In today’s 15 minute forum, English teacher Russ Shoebridge talked about the power of storytelling and how it can be used to support explanation.
Russ began by reflecting on how students seem to listen to stories differently, and how stories seem to elicit a certain type of silence. He then described a familiar scenario: it’s the end of the day and you are halfway through giving a list of instructions, when you notice that the class are losing concentration. A story can save you in this all-too-familiar situation. It can hook attention and help the class to enjoy the moment. As human beings, it seems that we have an intrinsic familiarity with stories.
So, if stories help our students to listen more attentively, are they more likely to remember the content as a result?
In terms of the six pedagogical principles we use at our school, storytelling forms a vital component of explanation:
Russ then shared three theories that support the use of storytelling in the classroom:
- Rhetoric – the art of speaking effectively and persuasively
- Mnemonics – a learning technique that aids retention in the memory
- Teacher Immediacy – the perceived ‘closeness’ between listener and speaker
The last of these, teacher immediacy, was first coined by psychologist Albert Mehrabian in 1969. It can be defined as the perceived ‘closeness’ between listener and speaker and has been linked to effective teaching (Gorham, 1988). Researchers have identified the importance of the following verbal immediacy traits:
‘….the use of praise for student efforts, humor, self disclosure, willingness to engage students in conversation, and overall openness and willingness to meet and interact with students.’ (Edwards & Edwards, 2001; Gorham, 1988).
By using ourselves as an example, stories allow for self-disclosure. Russ stressed the importance of self-deprecation and shared how he will often start the new term with a story, either to bring the class together or to introduce a learning point. For example, Russ started this academic year by telling the tale of how he had been ripped off by an unscrupulous plumber.
Finally, Russ shared three ways that he uses storytelling in his day-to-day classroom teaching:
Stories to ‘hook’ students or immerse students in the content.
Before his class read Wilfred Owen’s war poetry, Russ will introduce the WW1 context through the tragic story of Owen’s life:
“I’d like to tell you about Wilfred Owen and this story epitomises the tragedy that was the pointless loss of innocent lives during World War One.
Now Wilfred Owen was a patriot who was passionate about defending his country. Maybe you would be the same. Maybe we’d all be the same in the face of war.
Now, Owen didn’t join the war until 1915…and the first year for him seemed to be…new and exciting!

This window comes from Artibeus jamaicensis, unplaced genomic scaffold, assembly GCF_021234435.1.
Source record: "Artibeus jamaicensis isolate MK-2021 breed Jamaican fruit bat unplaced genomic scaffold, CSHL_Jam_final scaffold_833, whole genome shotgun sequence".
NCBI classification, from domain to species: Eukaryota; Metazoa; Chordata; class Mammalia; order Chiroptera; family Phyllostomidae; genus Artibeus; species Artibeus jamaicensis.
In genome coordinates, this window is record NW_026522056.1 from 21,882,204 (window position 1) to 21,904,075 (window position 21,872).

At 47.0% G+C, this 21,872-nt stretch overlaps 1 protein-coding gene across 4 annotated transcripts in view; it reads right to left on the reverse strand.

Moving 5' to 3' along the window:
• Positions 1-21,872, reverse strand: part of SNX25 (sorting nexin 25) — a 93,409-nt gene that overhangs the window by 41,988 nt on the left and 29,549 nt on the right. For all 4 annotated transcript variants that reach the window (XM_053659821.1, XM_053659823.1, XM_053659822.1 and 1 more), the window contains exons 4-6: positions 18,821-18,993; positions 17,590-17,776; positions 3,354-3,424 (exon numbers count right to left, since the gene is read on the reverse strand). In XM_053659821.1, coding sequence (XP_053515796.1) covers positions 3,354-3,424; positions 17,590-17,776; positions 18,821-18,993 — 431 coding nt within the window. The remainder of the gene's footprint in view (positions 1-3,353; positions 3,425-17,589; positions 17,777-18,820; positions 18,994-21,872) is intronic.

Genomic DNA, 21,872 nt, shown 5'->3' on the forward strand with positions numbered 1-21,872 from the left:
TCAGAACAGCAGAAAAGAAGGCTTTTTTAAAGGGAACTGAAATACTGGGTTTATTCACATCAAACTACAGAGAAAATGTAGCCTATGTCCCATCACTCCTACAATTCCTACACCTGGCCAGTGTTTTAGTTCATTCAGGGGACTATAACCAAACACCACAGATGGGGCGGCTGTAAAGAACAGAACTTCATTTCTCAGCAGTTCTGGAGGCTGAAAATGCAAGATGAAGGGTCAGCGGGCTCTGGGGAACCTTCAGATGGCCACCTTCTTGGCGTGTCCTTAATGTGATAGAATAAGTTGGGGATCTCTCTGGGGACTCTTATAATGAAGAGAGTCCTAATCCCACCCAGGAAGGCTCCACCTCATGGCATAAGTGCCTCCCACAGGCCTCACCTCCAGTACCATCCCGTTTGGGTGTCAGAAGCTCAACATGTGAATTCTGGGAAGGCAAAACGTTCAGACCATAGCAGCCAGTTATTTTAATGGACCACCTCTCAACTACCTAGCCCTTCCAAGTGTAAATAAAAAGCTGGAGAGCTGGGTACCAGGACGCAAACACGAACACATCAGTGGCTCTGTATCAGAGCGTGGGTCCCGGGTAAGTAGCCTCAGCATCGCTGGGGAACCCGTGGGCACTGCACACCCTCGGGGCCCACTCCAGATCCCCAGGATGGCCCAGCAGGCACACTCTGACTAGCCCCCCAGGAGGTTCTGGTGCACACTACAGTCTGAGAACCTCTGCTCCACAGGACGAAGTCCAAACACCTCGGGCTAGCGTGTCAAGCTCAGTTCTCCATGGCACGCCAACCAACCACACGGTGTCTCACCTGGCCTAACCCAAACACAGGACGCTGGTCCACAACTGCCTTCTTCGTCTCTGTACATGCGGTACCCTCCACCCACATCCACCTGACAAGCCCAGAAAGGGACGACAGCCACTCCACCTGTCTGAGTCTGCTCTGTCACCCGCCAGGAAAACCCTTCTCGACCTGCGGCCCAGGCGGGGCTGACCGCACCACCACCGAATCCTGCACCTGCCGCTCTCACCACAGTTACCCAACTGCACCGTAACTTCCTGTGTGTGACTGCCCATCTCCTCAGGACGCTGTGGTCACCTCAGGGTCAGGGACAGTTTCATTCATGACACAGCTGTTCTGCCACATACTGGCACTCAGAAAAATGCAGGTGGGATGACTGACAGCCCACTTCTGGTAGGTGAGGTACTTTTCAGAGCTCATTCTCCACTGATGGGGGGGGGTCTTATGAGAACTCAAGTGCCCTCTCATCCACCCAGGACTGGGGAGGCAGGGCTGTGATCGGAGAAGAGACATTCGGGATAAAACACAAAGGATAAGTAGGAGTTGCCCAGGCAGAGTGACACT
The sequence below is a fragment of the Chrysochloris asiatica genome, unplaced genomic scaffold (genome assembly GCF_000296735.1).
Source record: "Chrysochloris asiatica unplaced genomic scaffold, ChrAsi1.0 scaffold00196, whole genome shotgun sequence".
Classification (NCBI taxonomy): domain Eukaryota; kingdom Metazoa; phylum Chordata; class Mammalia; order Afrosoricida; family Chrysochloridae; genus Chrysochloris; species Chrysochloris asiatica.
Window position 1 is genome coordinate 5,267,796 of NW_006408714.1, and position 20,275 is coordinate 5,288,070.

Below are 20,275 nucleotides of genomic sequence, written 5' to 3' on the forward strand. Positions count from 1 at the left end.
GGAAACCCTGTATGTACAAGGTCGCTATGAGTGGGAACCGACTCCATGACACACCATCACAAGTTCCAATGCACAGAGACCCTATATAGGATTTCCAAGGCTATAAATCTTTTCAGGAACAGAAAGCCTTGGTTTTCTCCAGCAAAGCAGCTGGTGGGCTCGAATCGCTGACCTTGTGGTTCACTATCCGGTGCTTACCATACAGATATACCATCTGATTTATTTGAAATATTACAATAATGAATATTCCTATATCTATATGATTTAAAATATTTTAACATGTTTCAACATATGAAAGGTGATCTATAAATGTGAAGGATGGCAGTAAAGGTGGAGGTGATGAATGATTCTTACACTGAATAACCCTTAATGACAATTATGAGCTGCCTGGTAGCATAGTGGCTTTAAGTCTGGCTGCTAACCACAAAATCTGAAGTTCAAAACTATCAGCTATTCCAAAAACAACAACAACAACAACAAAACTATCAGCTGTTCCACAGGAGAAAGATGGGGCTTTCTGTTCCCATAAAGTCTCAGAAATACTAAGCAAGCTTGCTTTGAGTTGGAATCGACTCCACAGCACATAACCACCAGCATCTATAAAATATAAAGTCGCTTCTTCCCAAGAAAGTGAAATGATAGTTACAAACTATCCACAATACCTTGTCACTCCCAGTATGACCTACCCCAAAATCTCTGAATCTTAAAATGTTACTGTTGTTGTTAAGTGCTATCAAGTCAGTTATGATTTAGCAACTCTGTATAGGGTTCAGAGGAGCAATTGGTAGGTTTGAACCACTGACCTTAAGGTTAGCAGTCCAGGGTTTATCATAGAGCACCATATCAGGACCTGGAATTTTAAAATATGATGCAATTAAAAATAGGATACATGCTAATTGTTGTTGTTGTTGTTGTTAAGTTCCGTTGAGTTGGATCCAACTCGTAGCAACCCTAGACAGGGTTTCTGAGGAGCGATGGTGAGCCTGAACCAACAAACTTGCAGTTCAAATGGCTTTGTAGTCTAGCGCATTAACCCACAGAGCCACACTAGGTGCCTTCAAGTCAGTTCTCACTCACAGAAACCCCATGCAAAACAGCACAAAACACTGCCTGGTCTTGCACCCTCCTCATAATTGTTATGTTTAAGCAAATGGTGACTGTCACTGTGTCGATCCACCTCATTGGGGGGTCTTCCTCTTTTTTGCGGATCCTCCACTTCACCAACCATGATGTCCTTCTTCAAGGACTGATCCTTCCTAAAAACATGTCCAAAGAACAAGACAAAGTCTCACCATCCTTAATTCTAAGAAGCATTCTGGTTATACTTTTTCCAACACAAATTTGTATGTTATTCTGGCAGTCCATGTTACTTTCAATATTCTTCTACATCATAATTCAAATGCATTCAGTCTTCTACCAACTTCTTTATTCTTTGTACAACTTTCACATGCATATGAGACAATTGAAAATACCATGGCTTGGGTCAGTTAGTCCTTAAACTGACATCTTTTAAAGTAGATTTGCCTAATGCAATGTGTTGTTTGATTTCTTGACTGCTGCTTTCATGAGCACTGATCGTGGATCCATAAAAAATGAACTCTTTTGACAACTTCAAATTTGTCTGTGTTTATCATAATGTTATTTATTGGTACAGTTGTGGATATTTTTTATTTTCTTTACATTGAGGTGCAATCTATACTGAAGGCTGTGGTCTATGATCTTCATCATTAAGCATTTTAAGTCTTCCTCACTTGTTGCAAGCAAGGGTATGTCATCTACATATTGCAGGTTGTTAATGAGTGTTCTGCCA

Then, in January, 1917… Wilfred Owen had his first experience of the front line… and it would never be the same again.”
After just a year on the front line, he had suffered concussion, he’d been gassed, he’d been evacuated with shell shock.
At this time, from the front line, he began to produce a series of his more famous poems, one of which we’re going to read later on in the lesson today…
Some people believe that Wilfred Owen didn’t actually face any rifle fire until one week before the end of the war.
On 11th November, 1918, the day that the war ended, as the bells were ringing out for peace in Wilfred Owen’s home village in Shropshire, his parents received the telegram to inform them that their son, seven days ago, had been shot and killed on the bank of a river in Northern France…”
Story telling is an art form in itself. These tips can help you to structure a story effectively:
- Tell them you’re going to tell them a story.
- Involve them in the story.
- Have a narrative/plot
- Include emotive and powerful information
- Relate it to the lesson
- Make sure you have a powerful ending.
Stories to illustrate an abstract concept.
All English teachers know that students struggle with the difference between it’s and its. This is mainly because they do not realise that its is a possessive pronoun like hers, his, ours and yours, whereas it’s is a contracted form of it is. Russ uses the story of a barbeque he once attended to help students to remember. He remembers seeing a pristine stainless steel barbecue, his friend’s pride and joy, gleaming in the sun. It even had its own personalised engraving. On closer inspection, however, he noticed a glaring error in the inscription:
HOT LIKE IT’S OWNER
This memorable mistake is then used as a mnemonic to lead into the lesson and to help students to remember this tricky concept.
Stories to illustrate something about the teaching / learning (metacognition)
Stories are also a means of making metacognitive prompts more memorable. You can experiment with the following:
- Stories of previous classes/students who attempted the activity/piece of work/drill in P.E/drama performance
- Success stories/cautionary tales.
- Anecdotes about ourselves in the learning situation.
- Anecdotes about the planning/marking/preparing the lesson.
To remind his students to use adjectives with subtlety, Russ tells his class about a friend who had sent him the first 40 pages of a sci-fi novel he had written. Russ was shocked to find that every noun was described by at least 3 adjectives. For example: “the dusty, dark, grey carpark was filled with fast, dark, expensive cars.” In short, the book was utterly unreadable!
- Students seem to ‘listen’ in a different way to stories. There is an intrinsic familiarity and enjoyment of them.
- Storytelling is a device with clear links to other theoretical frameworks: rhetoric, mnemonics, and immediacy.
- Stories can be used to ‘hook’ students or immerse them in a new topic.
- Stories can be used to illustrate something abstract/unfamiliar with visual examples/analogies
- Stories can open up metacognitive dialogue.